Texas Man No Longer Faces Life in Prison for Pot Brownies
Prosecutors have dropped first-degree felony charges against Jacob Lavoro, the Round Rock teenager who faced life in prison for running a small-time edibles operation.
Lavoro's case made national headlines in May after Round Rock police caught the 19-year-old with about a pound and a half of marijuana edibles, a container of THC, $1,600 in cash and an apparent client list.
Police had claimed Lavoro was running a low-level edibles operation, charging him with felony possession with intent to deliver, which carries a prison term between five and 99 years, a.k.a. life, in prison.
Unfortunately for Lavoro, in Texas, charges related to edibles are not decided by the amount of actual marijuana or hash oil baked into the goods, but rather the weight of the total item -- in this case, one and a half pounds -- which meant it was perfectly legal for authorities to charge him with a first-degree felony for what was actually a very small amount of cannabis.
University of Houston Cougars Football vs. UConn Huskies College Football
TicketsThu., Sep. 29, 11:00am
Battle of the Piney Woods: SFA vs. SHSU
TicketsSat., Oct. 1, 3:00pm
University of Houston Cougars Football vs. Tulsa Golden Hurricane Football
TicketsSat., Oct. 15, 11:00am
Rice University Owls Football vs. UTSA Roadrunners Football
TicketsSat., Oct. 15, 6:00pm
Texas also treats offenses involving cannabis concentrates, regardless of THC content, much more severely than offenses involving the actual marijuana plant, which is part of the reason that the weight of the edibles, rather than the actual hash oil content, is what the charges were based on.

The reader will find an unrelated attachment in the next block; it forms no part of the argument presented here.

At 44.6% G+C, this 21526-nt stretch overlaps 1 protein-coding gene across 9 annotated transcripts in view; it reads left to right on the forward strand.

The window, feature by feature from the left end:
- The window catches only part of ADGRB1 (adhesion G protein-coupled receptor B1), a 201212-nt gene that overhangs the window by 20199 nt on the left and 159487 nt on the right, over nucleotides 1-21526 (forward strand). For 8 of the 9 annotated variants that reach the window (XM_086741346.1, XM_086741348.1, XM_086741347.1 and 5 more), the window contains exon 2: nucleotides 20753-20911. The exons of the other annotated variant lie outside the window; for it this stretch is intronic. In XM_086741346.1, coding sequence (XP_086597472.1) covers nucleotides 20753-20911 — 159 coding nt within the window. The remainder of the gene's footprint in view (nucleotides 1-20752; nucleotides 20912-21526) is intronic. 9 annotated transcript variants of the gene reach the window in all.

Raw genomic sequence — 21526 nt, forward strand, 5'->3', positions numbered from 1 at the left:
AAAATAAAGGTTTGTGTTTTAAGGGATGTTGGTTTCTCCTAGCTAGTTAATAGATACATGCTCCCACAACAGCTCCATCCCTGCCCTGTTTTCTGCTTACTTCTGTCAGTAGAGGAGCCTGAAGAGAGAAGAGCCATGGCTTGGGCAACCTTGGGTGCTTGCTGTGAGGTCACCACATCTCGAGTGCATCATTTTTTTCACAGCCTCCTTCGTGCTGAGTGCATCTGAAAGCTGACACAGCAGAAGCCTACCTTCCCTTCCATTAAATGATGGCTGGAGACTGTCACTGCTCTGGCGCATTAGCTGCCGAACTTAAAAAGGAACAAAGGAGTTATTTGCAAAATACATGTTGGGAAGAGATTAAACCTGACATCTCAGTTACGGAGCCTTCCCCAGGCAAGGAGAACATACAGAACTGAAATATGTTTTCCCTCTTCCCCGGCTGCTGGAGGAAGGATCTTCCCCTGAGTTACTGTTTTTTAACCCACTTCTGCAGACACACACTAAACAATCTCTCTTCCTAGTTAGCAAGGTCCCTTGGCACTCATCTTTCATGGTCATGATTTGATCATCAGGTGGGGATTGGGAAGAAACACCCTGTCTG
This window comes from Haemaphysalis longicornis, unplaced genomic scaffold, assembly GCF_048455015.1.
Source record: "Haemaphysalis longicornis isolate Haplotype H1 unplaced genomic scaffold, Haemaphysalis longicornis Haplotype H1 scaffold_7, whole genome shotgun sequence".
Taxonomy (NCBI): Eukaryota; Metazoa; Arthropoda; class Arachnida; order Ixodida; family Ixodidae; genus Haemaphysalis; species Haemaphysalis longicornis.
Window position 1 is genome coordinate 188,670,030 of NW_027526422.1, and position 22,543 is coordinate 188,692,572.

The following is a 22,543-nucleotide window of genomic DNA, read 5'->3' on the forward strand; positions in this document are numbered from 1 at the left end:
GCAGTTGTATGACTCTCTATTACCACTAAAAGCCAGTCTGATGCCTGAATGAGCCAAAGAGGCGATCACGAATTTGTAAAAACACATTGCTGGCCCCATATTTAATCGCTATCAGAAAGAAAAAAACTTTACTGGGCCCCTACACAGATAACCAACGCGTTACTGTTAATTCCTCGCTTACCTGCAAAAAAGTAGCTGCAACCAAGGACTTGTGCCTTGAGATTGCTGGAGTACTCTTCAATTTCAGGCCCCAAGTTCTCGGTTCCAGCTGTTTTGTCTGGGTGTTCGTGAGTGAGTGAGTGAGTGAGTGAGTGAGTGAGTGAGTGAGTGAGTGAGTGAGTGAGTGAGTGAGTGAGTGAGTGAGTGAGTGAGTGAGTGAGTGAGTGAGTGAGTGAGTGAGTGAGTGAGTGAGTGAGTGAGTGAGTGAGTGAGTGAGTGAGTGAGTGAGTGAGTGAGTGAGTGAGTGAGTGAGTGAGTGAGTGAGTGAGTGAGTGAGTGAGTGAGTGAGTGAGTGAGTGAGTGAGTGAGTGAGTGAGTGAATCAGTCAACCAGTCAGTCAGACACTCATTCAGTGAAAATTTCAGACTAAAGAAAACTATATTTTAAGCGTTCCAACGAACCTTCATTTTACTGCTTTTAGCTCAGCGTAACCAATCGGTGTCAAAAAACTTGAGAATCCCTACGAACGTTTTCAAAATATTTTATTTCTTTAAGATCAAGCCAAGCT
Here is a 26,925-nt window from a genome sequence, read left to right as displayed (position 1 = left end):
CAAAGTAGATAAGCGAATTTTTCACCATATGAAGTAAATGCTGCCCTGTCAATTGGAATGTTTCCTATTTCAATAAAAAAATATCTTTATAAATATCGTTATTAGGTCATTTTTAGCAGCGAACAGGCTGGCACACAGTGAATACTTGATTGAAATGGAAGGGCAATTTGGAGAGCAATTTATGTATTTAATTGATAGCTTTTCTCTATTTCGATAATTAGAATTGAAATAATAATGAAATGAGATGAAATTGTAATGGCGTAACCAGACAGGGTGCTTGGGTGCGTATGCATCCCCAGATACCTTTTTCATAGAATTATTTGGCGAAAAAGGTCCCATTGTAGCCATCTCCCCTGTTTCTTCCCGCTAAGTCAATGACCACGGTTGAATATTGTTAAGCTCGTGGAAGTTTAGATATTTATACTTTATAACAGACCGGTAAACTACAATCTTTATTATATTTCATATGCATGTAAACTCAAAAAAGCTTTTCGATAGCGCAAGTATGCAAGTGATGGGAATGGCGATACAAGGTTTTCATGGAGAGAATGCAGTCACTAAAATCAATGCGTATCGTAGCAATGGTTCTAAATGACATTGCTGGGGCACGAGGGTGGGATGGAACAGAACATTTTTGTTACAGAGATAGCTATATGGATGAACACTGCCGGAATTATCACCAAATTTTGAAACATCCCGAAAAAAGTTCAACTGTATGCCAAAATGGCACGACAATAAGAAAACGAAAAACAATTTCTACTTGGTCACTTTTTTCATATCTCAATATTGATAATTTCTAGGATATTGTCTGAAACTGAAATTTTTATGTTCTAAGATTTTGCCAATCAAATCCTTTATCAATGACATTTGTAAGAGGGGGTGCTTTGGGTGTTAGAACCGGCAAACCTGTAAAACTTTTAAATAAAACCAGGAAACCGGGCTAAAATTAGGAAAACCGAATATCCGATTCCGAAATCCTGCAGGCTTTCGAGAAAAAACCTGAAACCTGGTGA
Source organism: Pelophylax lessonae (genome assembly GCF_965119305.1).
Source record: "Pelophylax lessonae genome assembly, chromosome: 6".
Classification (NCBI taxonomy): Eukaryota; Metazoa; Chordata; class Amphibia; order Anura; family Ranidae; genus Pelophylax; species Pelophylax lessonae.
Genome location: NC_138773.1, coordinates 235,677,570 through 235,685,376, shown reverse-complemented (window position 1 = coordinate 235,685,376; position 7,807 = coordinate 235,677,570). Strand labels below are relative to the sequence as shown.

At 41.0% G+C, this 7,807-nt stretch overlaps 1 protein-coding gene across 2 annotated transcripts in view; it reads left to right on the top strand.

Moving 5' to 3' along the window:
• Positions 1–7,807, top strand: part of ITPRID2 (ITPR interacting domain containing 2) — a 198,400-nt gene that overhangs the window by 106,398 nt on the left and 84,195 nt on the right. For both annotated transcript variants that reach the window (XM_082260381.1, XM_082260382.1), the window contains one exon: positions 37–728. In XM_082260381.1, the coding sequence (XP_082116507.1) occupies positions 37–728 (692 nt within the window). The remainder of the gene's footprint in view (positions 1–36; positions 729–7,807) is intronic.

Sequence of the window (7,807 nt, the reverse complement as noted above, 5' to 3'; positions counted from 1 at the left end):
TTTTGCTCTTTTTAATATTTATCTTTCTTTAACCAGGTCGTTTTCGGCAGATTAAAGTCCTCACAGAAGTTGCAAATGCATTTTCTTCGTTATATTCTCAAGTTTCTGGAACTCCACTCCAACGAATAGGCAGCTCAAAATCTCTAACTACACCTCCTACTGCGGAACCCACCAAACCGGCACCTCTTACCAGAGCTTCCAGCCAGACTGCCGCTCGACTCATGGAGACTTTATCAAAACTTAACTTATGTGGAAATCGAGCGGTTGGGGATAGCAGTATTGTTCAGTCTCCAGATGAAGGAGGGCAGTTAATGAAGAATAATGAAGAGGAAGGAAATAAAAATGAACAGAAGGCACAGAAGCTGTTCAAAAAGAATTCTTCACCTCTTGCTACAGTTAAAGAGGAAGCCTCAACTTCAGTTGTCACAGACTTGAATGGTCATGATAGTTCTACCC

So for one and a half pounds of pot brownies, Lavoro faced a first-degree felony and possible life in prison. Pro-marijuana groups like NORML and the Marijuana Policy Project called for the "shocking" and "excessive" charges to be dropped, and protests at both the Round Rock courthouse and at the statehouse in Austin were being staged regularly. But Williamson County prosecutors on the case refused to budge -- until this week.
Lavoro still faces two lesser felony charges -- a second-degree felony for possession of hash oil and a state jail felony for marijuana possession. If convicted, Lavoro could get anywhere from probation to 20 years in prison.
Get the This Week's Top Stories Newsletter
Every week we collect the latest news, music and arts stories — along with film and food reviews and the best things to do this week — so that you'll never miss Houston Press' biggest stories.